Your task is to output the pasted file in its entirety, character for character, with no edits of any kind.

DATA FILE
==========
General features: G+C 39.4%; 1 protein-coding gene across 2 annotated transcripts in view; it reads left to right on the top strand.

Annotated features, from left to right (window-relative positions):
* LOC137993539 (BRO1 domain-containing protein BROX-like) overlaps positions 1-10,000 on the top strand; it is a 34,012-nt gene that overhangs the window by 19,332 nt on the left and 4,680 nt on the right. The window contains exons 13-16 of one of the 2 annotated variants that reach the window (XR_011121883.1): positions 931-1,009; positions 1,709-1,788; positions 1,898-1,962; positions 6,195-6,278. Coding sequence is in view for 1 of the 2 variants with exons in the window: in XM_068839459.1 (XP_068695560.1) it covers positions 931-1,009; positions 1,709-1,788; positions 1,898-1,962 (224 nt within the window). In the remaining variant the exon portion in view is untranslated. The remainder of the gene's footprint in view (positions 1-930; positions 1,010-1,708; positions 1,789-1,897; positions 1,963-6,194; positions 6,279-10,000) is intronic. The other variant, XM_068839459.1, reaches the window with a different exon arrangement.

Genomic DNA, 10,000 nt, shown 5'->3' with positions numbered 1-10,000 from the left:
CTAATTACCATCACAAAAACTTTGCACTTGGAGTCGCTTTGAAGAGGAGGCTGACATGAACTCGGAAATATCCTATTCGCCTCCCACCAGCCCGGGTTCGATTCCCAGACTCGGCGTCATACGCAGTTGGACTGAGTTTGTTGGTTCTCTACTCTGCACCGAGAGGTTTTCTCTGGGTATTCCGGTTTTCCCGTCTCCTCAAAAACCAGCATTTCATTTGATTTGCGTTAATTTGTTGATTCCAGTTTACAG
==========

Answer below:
General features: G+C 39.4%; 1 protein-coding gene across 2 annotated transcripts in view; it reads left to right on the top strand.

Annotated features, from left to right (window-relative positions):
* LOC137993539 (BRO1 domain-containing protein BROX-like) overlaps positions 1-10,000 on the top strand; it is a 34,012-nt gene that overhangs the window by 19,332 nt on the left and 4,680 nt on the right. The window contains exons 13-16 of one of the 2 annotated variants that reach the window (XR_011121883.1): positions 931-1,009; positions 1,709-1,788; positions 1,898-1,962; positions 6,195-6,278. Coding sequence is in view for 1 of the 2 variants with exons in the window: in XM_068839459.1 (XP_068695560.1) it covers positions 931-1,009; positions 1,709-1,788; positions 1,898-1,962 (224 nt within the window). In the remaining variant the exon portion in view is untranslated. The remainder of the gene's footprint in view (positions 1-930; positions 1,010-1,708; positions 1,789-1,897; positions 1,963-6,194; positions 6,279-10,000) is intronic. The other variant, XM_068839459.1, reaches the window with a different exon arrangement.

Genomic DNA, 10,000 nt, shown 5'->3' with positions numbered 1-10,000 from the left:
CTAATTACCATCACAAAAACTTTGCACTTGGAGTCGCTTTGAAGAGGAGGCTGACATGAACTCGGAAATATCCTATTCGCCTCCCACCAGCCCGGGTTCGATTCCCAGACTCGGCGTCATACGCAGTTGGACTGAGTTTGTTGGTTCTCTACTCTGCACCGAGAGGTTTTCTCTGGGTATTCCGGTTTTCCCGTCTCCTCAAAAACCAGCATTTCATTTGATTTGCGTTAATTTGTTGATTCCAGTTTACAG